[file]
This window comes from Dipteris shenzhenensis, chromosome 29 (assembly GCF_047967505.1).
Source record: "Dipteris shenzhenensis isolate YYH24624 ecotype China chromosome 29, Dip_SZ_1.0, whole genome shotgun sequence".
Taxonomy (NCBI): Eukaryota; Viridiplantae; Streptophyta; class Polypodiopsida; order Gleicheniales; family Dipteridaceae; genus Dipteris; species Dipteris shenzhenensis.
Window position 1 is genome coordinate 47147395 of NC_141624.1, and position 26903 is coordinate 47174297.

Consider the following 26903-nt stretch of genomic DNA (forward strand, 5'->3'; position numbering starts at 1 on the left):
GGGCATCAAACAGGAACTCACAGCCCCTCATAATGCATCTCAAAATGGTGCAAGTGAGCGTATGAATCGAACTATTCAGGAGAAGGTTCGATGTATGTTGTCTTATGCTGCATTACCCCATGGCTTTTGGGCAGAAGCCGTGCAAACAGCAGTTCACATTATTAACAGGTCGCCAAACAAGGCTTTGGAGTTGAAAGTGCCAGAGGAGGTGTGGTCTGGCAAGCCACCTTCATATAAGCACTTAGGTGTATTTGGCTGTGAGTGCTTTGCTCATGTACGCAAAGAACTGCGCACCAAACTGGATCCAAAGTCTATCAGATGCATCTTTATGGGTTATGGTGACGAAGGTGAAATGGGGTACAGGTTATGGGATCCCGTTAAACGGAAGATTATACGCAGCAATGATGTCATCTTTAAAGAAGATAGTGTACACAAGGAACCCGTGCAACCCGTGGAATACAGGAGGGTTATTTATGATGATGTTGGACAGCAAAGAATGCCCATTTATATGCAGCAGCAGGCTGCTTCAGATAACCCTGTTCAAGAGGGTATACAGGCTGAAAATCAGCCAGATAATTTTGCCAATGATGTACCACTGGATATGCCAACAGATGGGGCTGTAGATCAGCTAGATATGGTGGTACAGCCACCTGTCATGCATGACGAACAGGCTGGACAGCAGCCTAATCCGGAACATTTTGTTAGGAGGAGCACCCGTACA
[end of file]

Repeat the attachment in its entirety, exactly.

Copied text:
This window comes from Dipteris shenzhenensis, chromosome 29 (assembly GCF_047967505.1).
Source record: "Dipteris shenzhenensis isolate YYH24624 ecotype China chromosome 29, Dip_SZ_1.0, whole genome shotgun sequence".
Taxonomy (NCBI): Eukaryota; Viridiplantae; Streptophyta; class Polypodiopsida; order Gleicheniales; family Dipteridaceae; genus Dipteris; species Dipteris shenzhenensis.
Window position 1 is genome coordinate 47147395 of NC_141624.1, and position 26903 is coordinate 47174297.

Consider the following 26903-nt stretch of genomic DNA (forward strand, 5'->3'; position numbering starts at 1 on the left):
GGGCATCAAACAGGAACTCACAGCCCCTCATAATGCATCTCAAAATGGTGCAAGTGAGCGTATGAATCGAACTATTCAGGAGAAGGTTCGATGTATGTTGTCTTATGCTGCATTACCCCATGGCTTTTGGGCAGAAGCCGTGCAAACAGCAGTTCACATTATTAACAGGTCGCCAAACAAGGCTTTGGAGTTGAAAGTGCCAGAGGAGGTGTGGTCTGGCAAGCCACCTTCATATAAGCACTTAGGTGTATTTGGCTGTGAGTGCTTTGCTCATGTACGCAAAGAACTGCGCACCAAACTGGATCCAAAGTCTATCAGATGCATCTTTATGGGTTATGGTGACGAAGGTGAAATGGGGTACAGGTTATGGGATCCCGTTAAACGGAAGATTATACGCAGCAATGATGTCATCTTTAAAGAAGATAGTGTACACAAGGAACCCGTGCAACCCGTGGAATACAGGAGGGTTATTTATGATGATGTTGGACAGCAAAGAATGCCCATTTATATGCAGCAGCAGGCTGCTTCAGATAACCCTGTTCAAGAGGGTATACAGGCTGAAAATCAGCCAGATAATTTTGCCAATGATGTACCACTGGATATGCCAACAGATGGGGCTGTAGATCAGCTAGATATGGTGGTACAGCCACCTGTCATGCATGACGAACAGGCTGGACAGCAGCCTAATCCGGAACATTTTGTTAGGAGGAGCACCCGTACA